Export Anemometer Data to Computer

  1. minger

    minger 1,498
    Science Advisor

    Hi all. My little sister is finally getting through high school and is asking about things she could try for a science fair. The teacher has already shot down a few ideas, so she asked me for a more difficult project.

    The city that she lives in and I grew up in is proposing building a wind farm. Personally, I am anti-wind energy, but that is a different topic. I proposed to her to do a feasibility study for wind power, based on the effective wind energy in our city compared to the national average.

    This would involve taking wind data, ideally continually through the day, and graphing it. We could then adjust the readings for height based on some sort of boundary layer theory to get an effective wind speed at height.

    Now, I've looked around for digital anemometers and they bitchin' expensive; upwards of $600. She's a high school student so she has like a $50 budget. I seen a "tutorial" on instructables that builds a home made anemometer from spare "cups" a couple R/C bearings and a bike speed sensor:

    My question is if anyone knows a way to export this data to computer for post processing. Perhaps there is simply a particular gauge that can export, or someone knows a method that might be useful.
  2. jcsd
  3. FredGarvin

    FredGarvin 5,084
    Science Advisor

    Using that bike speedometer would be difficult since the source signal is probably so low you'd need amplification and probably some signal conditioning. This may be a toughie to do cheaply. Let me do some noodling on this as well.
  4. mgb_phys

    mgb_phys 8,809
    Science Advisor
    Homework Helper

    i would probably build an egg-cup annemometer which turns a little DC motor and then measure the output voltage with a digital multimeter (DMM)
    You can pick up cheap DMMs with a simple 3wire serial output that you can use to read the displayed voltage into a computer - ad so calculate the windspeed.
    The cheap ones are slow, they only read the voltage once/second or so - but thats ideal for windspeed.

    If you want to make the project cheaper but more complicated you can use the soundcard's microphone input as a voltmeter - but you will need some external electronics. Or these guys have been making simple data capture stuff for pcs for years http://www.picotech.com/educational.html
    It used to be much cheaper/easier in the days of the BBC micro/Apple II/etc - you could build this stuff directly.
    Last edited: Nov 24, 2009
  5. FredGarvin

    FredGarvin 5,084
    Science Advisor

    The DC motor is a good idea. I couldn't get my head past thinking about processing a frequency signal. The DC would be a lot easier.
  6. DC motor? Why make it so complicated? Just use a simple encoder (LED and a photoresistor/phototransistor) connected to a PIC. Something like a 14pin PICaxe can handle reading the signal from the encoder and send that data to a PC over USB. All the required electronics should cost you less than 10 bucks plus maybe 25 for the programming cable.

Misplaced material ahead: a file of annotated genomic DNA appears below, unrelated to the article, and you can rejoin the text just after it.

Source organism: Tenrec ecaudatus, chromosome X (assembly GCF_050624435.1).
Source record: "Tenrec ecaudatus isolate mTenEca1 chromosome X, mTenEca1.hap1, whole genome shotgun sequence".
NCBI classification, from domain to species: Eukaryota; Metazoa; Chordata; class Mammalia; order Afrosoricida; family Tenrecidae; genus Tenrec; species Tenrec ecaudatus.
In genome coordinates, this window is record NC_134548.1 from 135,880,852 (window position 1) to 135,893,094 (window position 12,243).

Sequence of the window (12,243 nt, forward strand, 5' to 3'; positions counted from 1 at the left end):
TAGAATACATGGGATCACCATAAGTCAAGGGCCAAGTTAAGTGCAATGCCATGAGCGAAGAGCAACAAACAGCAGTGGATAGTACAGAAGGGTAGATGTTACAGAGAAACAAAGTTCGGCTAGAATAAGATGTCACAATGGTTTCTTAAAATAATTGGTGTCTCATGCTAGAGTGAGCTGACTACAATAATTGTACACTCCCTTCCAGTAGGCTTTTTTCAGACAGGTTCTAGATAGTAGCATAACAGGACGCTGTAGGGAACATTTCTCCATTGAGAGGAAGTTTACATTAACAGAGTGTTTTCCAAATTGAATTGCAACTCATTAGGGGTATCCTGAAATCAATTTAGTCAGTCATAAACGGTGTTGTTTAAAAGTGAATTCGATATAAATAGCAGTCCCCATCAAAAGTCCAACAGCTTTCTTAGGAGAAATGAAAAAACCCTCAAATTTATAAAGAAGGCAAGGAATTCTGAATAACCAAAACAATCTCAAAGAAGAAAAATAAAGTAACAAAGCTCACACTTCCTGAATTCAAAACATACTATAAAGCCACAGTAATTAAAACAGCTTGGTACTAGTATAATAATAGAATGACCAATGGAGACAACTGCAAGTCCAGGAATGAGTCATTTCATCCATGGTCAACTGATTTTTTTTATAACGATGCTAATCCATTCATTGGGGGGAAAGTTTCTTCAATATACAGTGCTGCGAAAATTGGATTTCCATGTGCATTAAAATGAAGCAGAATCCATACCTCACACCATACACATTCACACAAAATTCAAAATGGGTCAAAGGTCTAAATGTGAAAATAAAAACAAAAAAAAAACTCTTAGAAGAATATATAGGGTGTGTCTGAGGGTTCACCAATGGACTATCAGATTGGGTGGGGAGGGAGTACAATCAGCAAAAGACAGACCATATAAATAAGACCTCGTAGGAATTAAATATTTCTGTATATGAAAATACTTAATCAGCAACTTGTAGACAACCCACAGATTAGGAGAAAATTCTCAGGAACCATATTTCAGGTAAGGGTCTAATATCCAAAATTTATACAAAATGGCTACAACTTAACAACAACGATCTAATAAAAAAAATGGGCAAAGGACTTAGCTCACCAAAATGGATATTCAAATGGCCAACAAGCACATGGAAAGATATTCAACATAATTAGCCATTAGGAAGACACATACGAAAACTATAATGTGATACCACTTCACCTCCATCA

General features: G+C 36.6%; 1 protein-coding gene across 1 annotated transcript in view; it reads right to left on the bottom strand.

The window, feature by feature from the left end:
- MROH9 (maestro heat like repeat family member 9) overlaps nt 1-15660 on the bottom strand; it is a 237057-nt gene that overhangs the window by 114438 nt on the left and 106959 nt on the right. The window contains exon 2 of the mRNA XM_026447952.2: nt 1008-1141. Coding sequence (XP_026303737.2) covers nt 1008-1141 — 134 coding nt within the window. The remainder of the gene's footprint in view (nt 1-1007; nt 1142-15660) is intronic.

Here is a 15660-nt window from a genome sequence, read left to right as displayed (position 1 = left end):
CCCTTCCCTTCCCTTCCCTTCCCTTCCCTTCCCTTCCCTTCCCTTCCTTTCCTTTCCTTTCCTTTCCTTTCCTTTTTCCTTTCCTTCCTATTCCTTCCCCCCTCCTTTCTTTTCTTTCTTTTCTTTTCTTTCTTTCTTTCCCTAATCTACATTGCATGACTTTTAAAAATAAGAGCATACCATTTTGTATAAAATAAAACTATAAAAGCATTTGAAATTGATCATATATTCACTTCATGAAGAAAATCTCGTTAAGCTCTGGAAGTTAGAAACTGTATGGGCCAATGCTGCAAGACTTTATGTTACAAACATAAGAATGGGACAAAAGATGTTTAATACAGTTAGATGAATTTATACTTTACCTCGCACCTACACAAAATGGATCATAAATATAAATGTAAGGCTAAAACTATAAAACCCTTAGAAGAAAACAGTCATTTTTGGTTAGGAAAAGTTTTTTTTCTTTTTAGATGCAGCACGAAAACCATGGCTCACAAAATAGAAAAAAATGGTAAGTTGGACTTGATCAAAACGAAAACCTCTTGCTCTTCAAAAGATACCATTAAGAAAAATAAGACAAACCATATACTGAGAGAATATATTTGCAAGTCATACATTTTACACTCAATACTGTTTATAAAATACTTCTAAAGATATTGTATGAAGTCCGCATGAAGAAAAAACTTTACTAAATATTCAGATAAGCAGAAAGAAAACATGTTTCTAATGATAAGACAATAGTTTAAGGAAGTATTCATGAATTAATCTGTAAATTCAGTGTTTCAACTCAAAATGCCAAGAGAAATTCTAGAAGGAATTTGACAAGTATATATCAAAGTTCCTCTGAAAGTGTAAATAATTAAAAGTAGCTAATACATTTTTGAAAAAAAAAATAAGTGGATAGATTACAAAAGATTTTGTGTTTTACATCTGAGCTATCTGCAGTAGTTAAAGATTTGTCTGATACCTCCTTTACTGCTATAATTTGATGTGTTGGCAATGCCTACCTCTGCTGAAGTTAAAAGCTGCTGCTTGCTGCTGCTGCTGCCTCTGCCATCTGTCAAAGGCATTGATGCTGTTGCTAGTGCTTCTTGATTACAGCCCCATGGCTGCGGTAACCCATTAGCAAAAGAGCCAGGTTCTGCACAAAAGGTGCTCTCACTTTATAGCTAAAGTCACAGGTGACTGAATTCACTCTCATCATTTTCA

7. If you decide to use the bike speedometer design, put one magnet on each anemometer arm, and get 3 reed switch closures per revolution. Use a resistor and a capacitor to produce a pulse every time the reed switch opens (or closes), and use a leaky op-amp integrator circuit with about a 2 to 4 second discharge time constant, and perhaps 30 pulses per sec for full scale on the op-amp output. You can use a LM324 quad op-amp available at RadioShack. The output will be a voltage roughly proportional to the anemometer RPM.
    Bob S
  8. minger

    minger 1,498
    Science Advisor

    After posting yesterday, I got to thinking. I was considering simply using a ducted computer fan to put out a DC current and then just seeing if I can borrow a DAQ card from somewhere.

    After seeing the replies here though, I think maybe I (we) are in over our heads. My electronics experience is minimal at best. Mechanically, desiging a system is no problem, but capturing the data seems tricky for me.

    The multimeter idea is really good. The problem still seems to remain, though. How do I export and automatically save this data? I can help with postprocessing if I can just get it. Would I need to write some program to interface with the serial port and save as csv or simple unformatted text?
  9. FredGarvin

    FredGarvin 5,084
    Science Advisor

  10. mgb_phys

    mgb_phys 8,809
    Science Advisor
    Homework Helper

    Yes, the meter just writes the digits from the display to the serial port every second or so.
    You just need to read the string from the port as if it were coming from a file - there should be simple examples for most laguages.
    And it's normally a very simple dumb port, no fancy handshaking or commands.

    The DAQs from someone like PICO even come with drivers to access the serial data from inside excel.

    ps. You may need a USB-serial converter if your machine doesn't have any serial ports (if it less than 5years old) - eg http://dealextreme.com/details.dx/sku.24512

    pps. Probably wouldn't use a PC fan, either look at making an egg-cup manometer or a model aircraft propeller - you can mount it on the fan's motor, but the PC fan is probably too small for the wind
Know someone interested in this topic? Share this thead via email, Google+, Twitter, or Facebook

Have something to add?